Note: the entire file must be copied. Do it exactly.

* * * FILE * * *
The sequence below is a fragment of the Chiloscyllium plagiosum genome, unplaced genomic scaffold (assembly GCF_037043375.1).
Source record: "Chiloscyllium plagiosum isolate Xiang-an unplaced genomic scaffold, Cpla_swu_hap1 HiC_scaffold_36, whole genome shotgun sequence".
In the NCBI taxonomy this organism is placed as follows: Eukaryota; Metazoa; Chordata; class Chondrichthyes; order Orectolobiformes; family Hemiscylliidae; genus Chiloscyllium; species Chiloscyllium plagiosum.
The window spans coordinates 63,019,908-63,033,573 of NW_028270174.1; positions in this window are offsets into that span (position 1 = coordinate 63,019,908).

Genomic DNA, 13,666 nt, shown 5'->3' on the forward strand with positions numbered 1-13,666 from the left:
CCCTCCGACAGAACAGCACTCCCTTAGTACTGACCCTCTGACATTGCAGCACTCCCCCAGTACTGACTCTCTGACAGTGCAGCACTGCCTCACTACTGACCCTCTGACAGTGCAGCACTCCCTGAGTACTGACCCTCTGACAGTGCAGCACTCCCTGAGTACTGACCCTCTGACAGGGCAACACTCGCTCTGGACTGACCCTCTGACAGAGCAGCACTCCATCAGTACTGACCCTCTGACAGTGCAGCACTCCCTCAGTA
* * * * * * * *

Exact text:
The sequence below is a fragment of the Chiloscyllium plagiosum genome, unplaced genomic scaffold (assembly GCF_037043375.1).
Source record: "Chiloscyllium plagiosum isolate Xiang-an unplaced genomic scaffold, Cpla_swu_hap1 HiC_scaffold_36, whole genome shotgun sequence".
In the NCBI taxonomy this organism is placed as follows: Eukaryota; Metazoa; Chordata; class Chondrichthyes; order Orectolobiformes; family Hemiscylliidae; genus Chiloscyllium; species Chiloscyllium plagiosum.
The window spans coordinates 63,019,908-63,033,573 of NW_028270174.1; positions in this window are offsets into that span (position 1 = coordinate 63,019,908).

Genomic DNA, 13,666 nt, shown 5'->3' on the forward strand with positions numbered 1-13,666 from the left:
CCCTCCGACAGAACAGCACTCCCTTAGTACTGACCCTCTGACATTGCAGCACTCCCCCAGTACTGACTCTCTGACAGTGCAGCACTGCCTCACTACTGACCCTCTGACAGTGCAGCACTCCCTGAGTACTGACCCTCTGACAGTGCAGCACTCCCTGAGTACTGACCCTCTGACAGGGCAACACTCGCTCTGGACTGACCCTCTGACAGAGCAGCACTCCATCAGTACTGACCCTCTGACAGTGCAGCACTCCCTCAGTA